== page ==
Furthermore, the Commissioner contends that even if the Court were to find that the ALJ erred in assessing plaintiff a light work RFC, the VE testified that there are also sedentary jobs available in significant numbers in the economy. (Id. at p. 12). Therefore, the ALJ's decision is supported by substantial evidence.

         In response to plaintiff's general claims of abuse of process and failure to notify her of her rights, the Commissioner maintains that plaintiff is simply incorrect. The hearing notice provided to Plaintiff contained proper notification of her rights. (Id. at p. 14-15). As to plaintiff's argument that she was incapable of properly answering questions because she was under the influence of her prescription medications, the Commissioner contends that there is no evidence of difficulty answering questions she was able to provide detailed answers. Further, she was represented by counsel who could have requested a continuance if her medication was causing a problem. (Id.).

         As to plaintiff's claims about her purported visit with Disability Determination Services, the Commissioner contends that there is no evidence in the record showing a consultative examination, and there was no “reconsideration” phase in the proceedings. (Id. at p. 15). After the initial denial, the claim proceeded to an ALJ hearing. (Id.).

         Finally, the Commissioner construes the additional evidence plaintiff submitted to the Court after she filed her brief as a request for a sentence six remand under § 605(g). In response, the Commissioner argues that plaintiff has not met the requirements for a sentence six remand. Sentence six provides that the court may at any time “order additional evidence to be taken before the Secretary, but only upon a showing that there is new evidence which is material and that there is good cause for the failure to incorporate such evidence into the record in a prior proceeding. . . .” See King v. Sec'y of Health & Human Servs., 896 F.2d 204, 206 (6th Cir. 1990). However, two of the documents plaintiff recently submitted are already in the record and thus are not new evidence. (Dkt. 20 at p. 16; Tr. 502, 504). Further, plaintiff failed to show that the remaining evidence is material as it post-dates the ALJ's decision. (Dkt. 20 at p. 16). Moreover, it is not clear that she has established good cause for submitting at least some of the evidence prior to the hearing. (Id.) (citing Oliver v. Sec'y of Health & Human Servs., 804 F.2d 964, 966 (6th Cir. 1986)).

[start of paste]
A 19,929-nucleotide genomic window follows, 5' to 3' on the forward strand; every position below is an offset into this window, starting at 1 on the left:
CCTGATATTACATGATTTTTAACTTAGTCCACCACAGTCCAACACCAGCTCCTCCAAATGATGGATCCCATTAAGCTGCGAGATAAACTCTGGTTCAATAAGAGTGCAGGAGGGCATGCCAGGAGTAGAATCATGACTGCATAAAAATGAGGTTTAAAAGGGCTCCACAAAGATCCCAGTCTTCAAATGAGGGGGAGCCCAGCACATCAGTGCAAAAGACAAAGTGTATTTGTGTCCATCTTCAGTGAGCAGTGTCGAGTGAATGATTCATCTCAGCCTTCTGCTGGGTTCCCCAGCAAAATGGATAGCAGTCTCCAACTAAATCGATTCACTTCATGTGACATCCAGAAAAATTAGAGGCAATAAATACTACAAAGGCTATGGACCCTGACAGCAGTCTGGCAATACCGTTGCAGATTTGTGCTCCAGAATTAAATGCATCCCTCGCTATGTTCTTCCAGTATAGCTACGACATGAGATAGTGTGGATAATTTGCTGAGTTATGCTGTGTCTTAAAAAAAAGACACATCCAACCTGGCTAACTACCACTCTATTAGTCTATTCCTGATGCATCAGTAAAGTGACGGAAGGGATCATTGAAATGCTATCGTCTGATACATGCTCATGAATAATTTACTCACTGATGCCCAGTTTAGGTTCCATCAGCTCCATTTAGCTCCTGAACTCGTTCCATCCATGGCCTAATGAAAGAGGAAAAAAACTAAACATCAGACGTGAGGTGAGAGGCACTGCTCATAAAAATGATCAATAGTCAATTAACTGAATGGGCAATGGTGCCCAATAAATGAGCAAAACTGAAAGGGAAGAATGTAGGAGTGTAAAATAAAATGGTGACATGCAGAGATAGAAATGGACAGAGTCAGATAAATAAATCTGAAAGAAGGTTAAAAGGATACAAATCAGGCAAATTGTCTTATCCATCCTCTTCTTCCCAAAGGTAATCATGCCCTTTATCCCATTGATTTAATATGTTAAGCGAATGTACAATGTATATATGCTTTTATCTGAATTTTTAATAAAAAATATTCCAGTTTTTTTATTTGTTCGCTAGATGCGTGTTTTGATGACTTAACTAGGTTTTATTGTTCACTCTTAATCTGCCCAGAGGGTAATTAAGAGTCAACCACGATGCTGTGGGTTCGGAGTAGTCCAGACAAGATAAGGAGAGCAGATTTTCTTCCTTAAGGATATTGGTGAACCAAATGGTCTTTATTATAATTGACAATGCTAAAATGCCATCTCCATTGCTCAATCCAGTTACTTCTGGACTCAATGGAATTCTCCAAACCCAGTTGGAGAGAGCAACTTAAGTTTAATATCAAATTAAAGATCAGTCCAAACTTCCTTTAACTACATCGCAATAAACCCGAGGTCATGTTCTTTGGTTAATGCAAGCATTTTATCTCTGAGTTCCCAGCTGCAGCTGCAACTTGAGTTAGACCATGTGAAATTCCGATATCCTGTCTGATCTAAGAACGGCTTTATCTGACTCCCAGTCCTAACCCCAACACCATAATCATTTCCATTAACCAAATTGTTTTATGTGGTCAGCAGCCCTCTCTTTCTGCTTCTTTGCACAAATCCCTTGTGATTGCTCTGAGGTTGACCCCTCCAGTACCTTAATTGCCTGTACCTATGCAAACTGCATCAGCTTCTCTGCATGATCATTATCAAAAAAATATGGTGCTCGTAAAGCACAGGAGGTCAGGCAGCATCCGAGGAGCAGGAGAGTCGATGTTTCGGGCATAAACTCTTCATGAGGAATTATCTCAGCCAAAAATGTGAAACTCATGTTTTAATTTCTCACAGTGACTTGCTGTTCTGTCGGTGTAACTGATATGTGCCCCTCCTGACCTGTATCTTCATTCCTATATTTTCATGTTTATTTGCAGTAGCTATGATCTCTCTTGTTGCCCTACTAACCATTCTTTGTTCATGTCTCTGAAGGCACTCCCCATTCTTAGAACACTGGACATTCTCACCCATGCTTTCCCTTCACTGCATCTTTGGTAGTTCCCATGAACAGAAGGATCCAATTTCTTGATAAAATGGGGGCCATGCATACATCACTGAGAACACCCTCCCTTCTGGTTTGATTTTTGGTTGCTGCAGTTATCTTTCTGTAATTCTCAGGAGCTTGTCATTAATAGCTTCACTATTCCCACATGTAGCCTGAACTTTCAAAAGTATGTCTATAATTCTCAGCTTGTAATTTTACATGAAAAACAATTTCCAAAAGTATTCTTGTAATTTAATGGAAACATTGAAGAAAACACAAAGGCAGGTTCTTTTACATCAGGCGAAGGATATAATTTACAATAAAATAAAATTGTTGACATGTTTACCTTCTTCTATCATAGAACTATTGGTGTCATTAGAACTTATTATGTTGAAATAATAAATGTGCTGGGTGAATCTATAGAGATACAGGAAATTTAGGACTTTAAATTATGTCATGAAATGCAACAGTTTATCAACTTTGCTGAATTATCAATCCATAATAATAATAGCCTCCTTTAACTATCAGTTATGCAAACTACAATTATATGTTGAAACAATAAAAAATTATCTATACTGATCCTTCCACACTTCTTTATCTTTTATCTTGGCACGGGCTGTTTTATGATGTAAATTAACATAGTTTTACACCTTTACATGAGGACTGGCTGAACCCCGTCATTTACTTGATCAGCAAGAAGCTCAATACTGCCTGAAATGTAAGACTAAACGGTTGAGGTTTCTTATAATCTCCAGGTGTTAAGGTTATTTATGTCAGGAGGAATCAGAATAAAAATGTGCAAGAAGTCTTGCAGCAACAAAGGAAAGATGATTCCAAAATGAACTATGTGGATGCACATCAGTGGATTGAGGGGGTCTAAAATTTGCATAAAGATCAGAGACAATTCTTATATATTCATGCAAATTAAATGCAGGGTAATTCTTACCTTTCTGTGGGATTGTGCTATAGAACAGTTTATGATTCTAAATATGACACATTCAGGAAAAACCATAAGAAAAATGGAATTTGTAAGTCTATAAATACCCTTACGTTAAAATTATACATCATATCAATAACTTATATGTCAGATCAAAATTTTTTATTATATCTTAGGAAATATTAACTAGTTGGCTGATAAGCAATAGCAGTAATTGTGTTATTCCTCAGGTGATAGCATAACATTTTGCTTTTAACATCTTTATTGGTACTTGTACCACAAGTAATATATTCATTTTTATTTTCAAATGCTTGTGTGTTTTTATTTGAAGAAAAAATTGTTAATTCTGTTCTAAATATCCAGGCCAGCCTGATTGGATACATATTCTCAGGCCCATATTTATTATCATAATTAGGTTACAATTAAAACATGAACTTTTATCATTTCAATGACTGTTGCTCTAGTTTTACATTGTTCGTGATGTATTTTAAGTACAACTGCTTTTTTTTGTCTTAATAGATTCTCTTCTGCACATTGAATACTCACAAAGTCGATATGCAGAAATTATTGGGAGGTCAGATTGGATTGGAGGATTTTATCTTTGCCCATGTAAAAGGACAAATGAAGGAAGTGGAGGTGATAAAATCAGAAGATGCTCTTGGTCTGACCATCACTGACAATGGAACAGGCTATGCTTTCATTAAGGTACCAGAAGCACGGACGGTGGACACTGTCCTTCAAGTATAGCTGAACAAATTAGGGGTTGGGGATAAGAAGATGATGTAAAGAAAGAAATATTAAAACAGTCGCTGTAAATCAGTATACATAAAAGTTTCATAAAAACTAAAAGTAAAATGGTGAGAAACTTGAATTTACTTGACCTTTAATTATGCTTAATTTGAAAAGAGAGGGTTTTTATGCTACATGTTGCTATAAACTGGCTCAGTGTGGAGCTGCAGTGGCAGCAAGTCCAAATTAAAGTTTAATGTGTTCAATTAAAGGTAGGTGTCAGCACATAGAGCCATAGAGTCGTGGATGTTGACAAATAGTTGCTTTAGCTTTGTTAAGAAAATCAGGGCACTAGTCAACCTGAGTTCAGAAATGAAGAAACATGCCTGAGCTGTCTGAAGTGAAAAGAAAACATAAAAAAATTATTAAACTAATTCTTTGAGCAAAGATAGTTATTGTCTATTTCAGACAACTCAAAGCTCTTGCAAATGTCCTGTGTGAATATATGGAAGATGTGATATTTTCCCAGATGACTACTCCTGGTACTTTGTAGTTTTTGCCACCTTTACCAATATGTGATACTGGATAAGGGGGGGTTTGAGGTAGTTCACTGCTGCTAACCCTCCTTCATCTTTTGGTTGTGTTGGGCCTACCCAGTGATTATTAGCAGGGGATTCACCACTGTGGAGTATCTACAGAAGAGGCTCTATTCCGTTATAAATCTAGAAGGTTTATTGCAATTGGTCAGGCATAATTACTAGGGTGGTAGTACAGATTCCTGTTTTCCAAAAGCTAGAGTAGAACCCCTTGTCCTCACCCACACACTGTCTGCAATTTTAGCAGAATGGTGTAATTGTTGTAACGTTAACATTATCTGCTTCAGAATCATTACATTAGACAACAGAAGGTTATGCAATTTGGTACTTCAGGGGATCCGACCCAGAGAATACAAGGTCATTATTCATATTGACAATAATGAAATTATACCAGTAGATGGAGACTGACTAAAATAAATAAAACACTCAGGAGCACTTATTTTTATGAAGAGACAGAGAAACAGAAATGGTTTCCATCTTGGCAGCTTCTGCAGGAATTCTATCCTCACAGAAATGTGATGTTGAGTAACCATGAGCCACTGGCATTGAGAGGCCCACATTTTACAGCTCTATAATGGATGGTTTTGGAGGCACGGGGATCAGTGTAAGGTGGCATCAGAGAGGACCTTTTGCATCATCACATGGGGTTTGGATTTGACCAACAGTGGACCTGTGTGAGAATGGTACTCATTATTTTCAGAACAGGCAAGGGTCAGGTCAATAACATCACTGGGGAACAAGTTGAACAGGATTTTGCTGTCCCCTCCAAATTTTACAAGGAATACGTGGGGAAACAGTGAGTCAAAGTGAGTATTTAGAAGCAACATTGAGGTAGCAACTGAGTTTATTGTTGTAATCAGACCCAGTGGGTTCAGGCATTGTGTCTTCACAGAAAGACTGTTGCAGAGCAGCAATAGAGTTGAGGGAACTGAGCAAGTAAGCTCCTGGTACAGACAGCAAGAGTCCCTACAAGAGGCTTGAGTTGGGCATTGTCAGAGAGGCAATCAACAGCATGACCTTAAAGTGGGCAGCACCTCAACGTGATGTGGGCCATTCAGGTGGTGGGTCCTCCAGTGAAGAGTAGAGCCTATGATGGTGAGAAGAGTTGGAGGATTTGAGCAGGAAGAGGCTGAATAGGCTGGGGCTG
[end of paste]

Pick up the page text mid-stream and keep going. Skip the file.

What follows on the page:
D. Plaintiff's Reply

         Plaintiff filed an “Answer” which the undersigned construes as a reply. In reply, plaintiff states that the ALJ denied her disability claim because she attended church, and contends that this determination violated her First Amendment Rights and is erroneous because the church is three blocks from her home and services last only an hour and a half. (Dkt. 23, Pg ID 615-16). She also states that she was denied disability benefits because of her obesity. Furthermore, the obesity determination was erroneous because she is not excessively obese, and her weight gain is caused by the steroids she takes. (Id. at Pg ID 616). She claims that while taking her medication she cannot stay focused and that the MRI she filed with the Court in May 2017 shows several bulging discs in her back which causes her pain all day. (Id.).


         A. Standard of Review

         In enacting the social security system, Congress created a two-tiered system in which the administrative agency handles claims, and the judiciary merely reviews the agency determination for exceeding statutory authority or for being arbitrary and capricious. Sullivan v. Zebley, 493 U.S. 521 (1990). The administrative process itself is multifaceted in that a state agency makes an initial determination that can be appealed first to the agency itself, then to an ALJ, and finally to the Appeals Council. Bowen v. Yuckert, 482 U.S. 137 (1987). If a claimant does not receive relief ...